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Beer style suggestion for a yeast cake

A buddy that wants to get into brewing came over for his first brewing session a couple weeks ago. To keep it real simple I used NB’s extremely simple Kolsch recipe (BIAB) for 5 gallon batch. Nothing more simple than 10# of Kolsch, a single addition of German Select at boil and Wyeast 2565 Kolsch yeast. After draining into a primary bucket and before pitching the yeast I let it settle for about 12 hours then racked to another primary so not very much trub in the primary now.

What beer style would really shine from that yeast cake? :?: Does influence of the yeast cake come mainly from the hop/trub sediment or the yeast strain?

It’s tempting to do a 3 gallon big beer and age it, but… I’m not very patient.

VK

I’m assuming you meant 10# of pilsner malt?

In any event, I’m not sure there are many styles that would really benefit from the esters/phenolics of a kolsch yeast (apple/pear/slight sulfur?) where you would need that big of a slug of yeast. I would suggest, if you like wheat beers, maybe an imperial wheat or wheat wine (though I can’t recall liking any example of either style), and as you say, maybe put a case of it away and let it age. Also, you could just do a bigger batch of a more neutral/moderate alcohol style.

Might also make for a decent braggot or mead, but I’m not sure of the alcohol tolerance of the strain.

To answer your other question, the influence comes from the character of the yeast itself, not the trub. The settle/decant method you did is a great way to go if you want to repitch/reuse yeast with minimal washing/rinsing between batches IME.

IMO unless you’re going to use the cake to ferment a big beer, you’re better off not using the entire cake. With that yeast, maybe an American wheat or an altbier. Kolsch yeast would probably make an interesting IPA.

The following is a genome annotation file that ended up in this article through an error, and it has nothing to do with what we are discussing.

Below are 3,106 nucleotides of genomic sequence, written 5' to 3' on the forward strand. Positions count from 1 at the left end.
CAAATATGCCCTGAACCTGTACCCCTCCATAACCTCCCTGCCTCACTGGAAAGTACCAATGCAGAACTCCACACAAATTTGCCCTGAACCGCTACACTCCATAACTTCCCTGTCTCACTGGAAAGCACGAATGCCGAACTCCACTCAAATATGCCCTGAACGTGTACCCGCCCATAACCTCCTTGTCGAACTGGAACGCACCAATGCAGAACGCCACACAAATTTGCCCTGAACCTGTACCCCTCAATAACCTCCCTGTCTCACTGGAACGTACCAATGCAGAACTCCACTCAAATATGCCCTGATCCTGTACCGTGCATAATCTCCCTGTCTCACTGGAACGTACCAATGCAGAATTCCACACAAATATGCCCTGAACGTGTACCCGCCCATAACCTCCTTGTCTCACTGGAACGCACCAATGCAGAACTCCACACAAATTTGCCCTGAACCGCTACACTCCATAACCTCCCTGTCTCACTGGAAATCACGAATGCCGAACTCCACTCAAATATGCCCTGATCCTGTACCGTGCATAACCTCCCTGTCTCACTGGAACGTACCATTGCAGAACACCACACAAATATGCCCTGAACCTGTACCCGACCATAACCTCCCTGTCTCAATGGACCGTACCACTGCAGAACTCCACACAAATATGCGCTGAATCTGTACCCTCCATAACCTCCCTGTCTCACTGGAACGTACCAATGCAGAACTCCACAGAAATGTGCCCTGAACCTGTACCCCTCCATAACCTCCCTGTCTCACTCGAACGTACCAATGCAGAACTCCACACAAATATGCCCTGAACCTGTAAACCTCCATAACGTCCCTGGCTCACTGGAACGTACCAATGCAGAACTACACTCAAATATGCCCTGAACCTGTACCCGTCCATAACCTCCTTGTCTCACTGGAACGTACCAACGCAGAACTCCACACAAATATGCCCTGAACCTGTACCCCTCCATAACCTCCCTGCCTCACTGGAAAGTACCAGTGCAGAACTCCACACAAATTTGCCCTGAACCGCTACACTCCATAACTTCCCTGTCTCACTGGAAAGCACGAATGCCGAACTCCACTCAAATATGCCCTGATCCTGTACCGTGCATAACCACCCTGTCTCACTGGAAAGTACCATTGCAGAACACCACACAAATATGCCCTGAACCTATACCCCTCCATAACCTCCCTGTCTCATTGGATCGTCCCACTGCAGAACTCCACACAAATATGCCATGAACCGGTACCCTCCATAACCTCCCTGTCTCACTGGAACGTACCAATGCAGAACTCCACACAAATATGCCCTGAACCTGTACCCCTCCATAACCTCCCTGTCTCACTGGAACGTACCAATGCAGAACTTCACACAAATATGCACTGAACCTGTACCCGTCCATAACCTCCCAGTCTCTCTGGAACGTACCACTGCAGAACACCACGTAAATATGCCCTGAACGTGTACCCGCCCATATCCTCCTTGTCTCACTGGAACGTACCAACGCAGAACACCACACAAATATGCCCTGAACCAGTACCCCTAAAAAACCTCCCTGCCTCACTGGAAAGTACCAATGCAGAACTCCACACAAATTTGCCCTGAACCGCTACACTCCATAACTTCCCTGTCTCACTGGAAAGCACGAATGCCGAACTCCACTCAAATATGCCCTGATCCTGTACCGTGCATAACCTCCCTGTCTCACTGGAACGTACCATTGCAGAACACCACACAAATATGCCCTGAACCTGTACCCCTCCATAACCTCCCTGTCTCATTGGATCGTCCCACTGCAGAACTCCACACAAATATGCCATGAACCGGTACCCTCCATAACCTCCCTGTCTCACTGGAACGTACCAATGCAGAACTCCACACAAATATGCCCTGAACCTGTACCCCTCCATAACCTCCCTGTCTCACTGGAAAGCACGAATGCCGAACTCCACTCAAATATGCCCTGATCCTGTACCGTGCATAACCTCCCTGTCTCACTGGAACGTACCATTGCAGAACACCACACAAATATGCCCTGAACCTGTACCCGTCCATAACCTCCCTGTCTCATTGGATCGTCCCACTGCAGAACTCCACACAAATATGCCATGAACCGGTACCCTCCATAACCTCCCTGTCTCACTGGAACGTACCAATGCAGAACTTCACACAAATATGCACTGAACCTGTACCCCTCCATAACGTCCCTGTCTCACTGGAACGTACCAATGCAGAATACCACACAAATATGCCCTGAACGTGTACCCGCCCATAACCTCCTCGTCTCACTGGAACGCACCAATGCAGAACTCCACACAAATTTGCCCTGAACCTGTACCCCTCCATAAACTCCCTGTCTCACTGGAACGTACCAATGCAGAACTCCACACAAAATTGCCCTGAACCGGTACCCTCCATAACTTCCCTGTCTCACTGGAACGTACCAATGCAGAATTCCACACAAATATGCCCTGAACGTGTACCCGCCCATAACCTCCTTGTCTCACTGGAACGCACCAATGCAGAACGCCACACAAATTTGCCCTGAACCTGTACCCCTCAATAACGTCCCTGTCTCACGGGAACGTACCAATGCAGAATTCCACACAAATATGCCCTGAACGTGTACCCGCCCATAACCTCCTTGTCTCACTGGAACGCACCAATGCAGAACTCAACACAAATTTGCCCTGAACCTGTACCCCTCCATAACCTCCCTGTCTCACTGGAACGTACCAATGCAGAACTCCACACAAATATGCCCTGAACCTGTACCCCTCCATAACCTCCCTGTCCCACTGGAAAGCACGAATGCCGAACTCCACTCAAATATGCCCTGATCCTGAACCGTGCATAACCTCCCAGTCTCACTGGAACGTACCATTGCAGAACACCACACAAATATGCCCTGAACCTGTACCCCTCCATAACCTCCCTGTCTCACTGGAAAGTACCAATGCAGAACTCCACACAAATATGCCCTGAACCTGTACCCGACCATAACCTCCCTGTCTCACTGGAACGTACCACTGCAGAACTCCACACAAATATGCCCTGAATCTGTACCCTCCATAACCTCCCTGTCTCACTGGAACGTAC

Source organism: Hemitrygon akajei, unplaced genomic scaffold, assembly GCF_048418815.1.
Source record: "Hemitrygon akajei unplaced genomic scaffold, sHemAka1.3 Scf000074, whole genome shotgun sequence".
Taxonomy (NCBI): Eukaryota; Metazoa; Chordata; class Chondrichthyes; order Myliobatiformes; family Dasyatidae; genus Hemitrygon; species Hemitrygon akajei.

Nope. http://www.northernbrewer.com/shop/brew … -malt.html

Mead? Like the idea but if the yeast is built for high alcohol is a very good question.
Imperial Wheat - Have never had one, I will have to seek out a couple examples to sample

I don’t brew on a regular schedule, usually few days notice thus I have only used a yeast cake twice, both times it was the same ESB recipe.

This is the first 5 gallon batch I’ve done in a very long time, my normal 10 gal batch could share that single cake.
Thanks for the feedback. :cheers:

Any more beer styles to suggest?

I’m about ready to use a Kolsch yeast to make an American pale ale. I heard a yeast experiment done on Basic Brewing Radio where they tried like 10 different yeast strains on an APA or IPA, and the one that everyone loved the best was the Kolsch yeast. I’m in the same boat, so that’s what I’m going to do with mine.

Interesting, I have to give that a try. I brew a Kolsch maybe once every other year, and I’ve never had a good use for the yeast after the single batch. Do you know what temperature they fermented at? Kolsch yeast is very sensitive to temperature with regards to the phenols it produces.

:cheers:
I’ll try to find that episode. Sounds very interesting. kcbeersnob had the same suggestion (IPA).
Thanks!

It might be the one from April 16, 2009. But don’t quote me on it.

EDIT: No, now I think it might be February 11, 2010. They’re probably both worth checking out.

EDIT #2: No, maybe it’s August 30, 2012. Gosh, I don’t know. It’s one of those.

[quote=“dmtaylo2”]

EDIT: No, now I think it might be February 11, 2010. They’re probably both worth checking out.[/quote]

I think it may be the one but… not using a yeast cake in the experiment. Listening at 2X speed…

When wondering what to do with a yeast, head to the manufactures
http://www.wyeastlab.com/hb_yeaststrain_detail.cfm?ID=144
web site.

[quote] Origin:
Flocculation: low
Attenuation: 73-77%
Temperature Range: 56-70° F (13-21° C)
Alcohol Tolerance: approximately 10% ABV

Styles:
American Wheat or Rye Beer
Berliner Weisse
Bière de Garde
Cream Ale
Düsseldorf Altbier
Fruit Beer
Kölsch
Northern German Altbier
Spice, Herb, or Vegetable Beer[/quote]

No reason you could not make a mead with it. Use enough honey to get it to 9-10% and be dry or slightly sweet. Below 1.005

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